21. Andrew Schlesser says

    kind of a dull kick off… anybody who calls in and says they start with 5 premises and then a conclusion, it’s bound to be a big fail. It took 20 minutes for him to explain his ideas and i couldn’t get much out of it. especially when at the end he just starts acting like a child.

  22. Curt Cameron says

    On a related note – the whole “absolute morality” argument about “is it always wrong to rape a baby for fun?” relies heavily on definitional confusion.

    I think it’s always wrong to rape babies for fun, however, I don’t think it’s absolutely wrong.

    Here’s my soapbox about “absolute” morality: morality is simply our opinion about what we should do. An opinion cannot be absolute. If someone asks me whether it’s “absolutely wrong” to rape babies for fun, I just point out that an opinion can’t be absolute, but yes, in my opinion, it’s wrong to rape babies.

    If you hold fast to the morality = opinion point, you avoid all those problems that theists keep trying to bring up.

  23. says

    Yes, I thought that as well later–what could a child have done that would make someone say “I think the just response is raping that child”?

  24. says

    Definitely more succinct than my version.

    In regards to being “moral relativism”, it depends on what that means. My version is more explicitly tied to evolution/survival instinct… which one could argue makes it relative to that.

    When they say “moral relativism”… a better label might be “moral arbitrariness”, because that’s the implication they keep harping on.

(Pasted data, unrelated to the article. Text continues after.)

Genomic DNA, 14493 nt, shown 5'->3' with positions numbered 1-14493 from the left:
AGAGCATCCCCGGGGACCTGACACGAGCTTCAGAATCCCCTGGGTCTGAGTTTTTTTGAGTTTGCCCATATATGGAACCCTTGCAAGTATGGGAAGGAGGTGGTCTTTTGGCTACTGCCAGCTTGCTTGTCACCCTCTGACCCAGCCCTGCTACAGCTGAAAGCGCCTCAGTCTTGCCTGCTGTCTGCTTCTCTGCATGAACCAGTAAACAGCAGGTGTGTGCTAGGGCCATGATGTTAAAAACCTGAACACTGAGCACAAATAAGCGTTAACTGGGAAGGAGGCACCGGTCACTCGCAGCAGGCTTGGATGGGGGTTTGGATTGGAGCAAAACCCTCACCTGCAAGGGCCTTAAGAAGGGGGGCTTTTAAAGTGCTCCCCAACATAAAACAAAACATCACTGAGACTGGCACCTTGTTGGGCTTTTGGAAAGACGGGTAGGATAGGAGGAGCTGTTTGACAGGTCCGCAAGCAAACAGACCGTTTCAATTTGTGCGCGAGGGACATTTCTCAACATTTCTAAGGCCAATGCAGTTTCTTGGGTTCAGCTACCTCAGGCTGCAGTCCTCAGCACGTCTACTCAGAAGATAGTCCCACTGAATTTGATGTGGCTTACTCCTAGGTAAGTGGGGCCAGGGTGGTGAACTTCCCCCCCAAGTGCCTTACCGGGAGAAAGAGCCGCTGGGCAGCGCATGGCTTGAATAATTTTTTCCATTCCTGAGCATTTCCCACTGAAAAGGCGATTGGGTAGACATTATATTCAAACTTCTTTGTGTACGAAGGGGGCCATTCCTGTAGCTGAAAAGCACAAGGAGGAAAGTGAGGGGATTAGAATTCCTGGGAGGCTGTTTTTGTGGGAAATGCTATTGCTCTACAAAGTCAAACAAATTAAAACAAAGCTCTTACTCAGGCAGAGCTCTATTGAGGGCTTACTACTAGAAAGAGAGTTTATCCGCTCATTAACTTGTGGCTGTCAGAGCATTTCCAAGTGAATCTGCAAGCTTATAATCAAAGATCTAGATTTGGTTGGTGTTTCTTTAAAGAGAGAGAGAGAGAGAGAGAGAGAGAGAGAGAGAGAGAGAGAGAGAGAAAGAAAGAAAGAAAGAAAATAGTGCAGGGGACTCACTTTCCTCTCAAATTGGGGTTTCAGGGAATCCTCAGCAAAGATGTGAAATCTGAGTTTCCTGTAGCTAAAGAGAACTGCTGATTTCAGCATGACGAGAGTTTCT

Theistic morality is relative to what God wants.

  25. 42oolon says

    Her great-great-great…grandmother disobeyed God and ate some fruit. Apparently we all deserve hellfire for that!

  26. 42oolon says

    By moral relativism I mean the position that all morality is subjective and no one has the right to impose their subjective moral opinions on others. Usually this is in a cultural context, eg ‘in that culture female circumcision is deemed moral based on a very different history and the values of that culture. Just because in our culture we have the opinion that it is immoral, does not give us the right to impose our moral opinions on others.’

  27. says

    I just think he made a reasonable argument to defend his god and Matt calling him piece of shit for that was disproportional. The conversation before that was going really good, that is why I think he was a good caller.

    the weak point of the caller, it seems he vogued between a calvinist god and a god of free will. I am not sure though that If his god is a calvinist god, then he can’t talk about a human morality, for anyway human are all depraved in that theology, so man cannot be moral at all. in the case that man have free will, then his god is a monster.

    in those debate between theists and atheists, the problem of what moral is, one pointed out to an owe (to a god?) and the other to the well being of the human.

    “It doesn’t matter how “evil” the girl is. Rape doesn’t do anything to better the situation, so it cannot be justified. The idea that “she’s evil so therefore it’s okay to rape her” is not compatible with basic secular morality.” Well calvinist would say that god is over good and evil or he has greater plan for her on a big picture.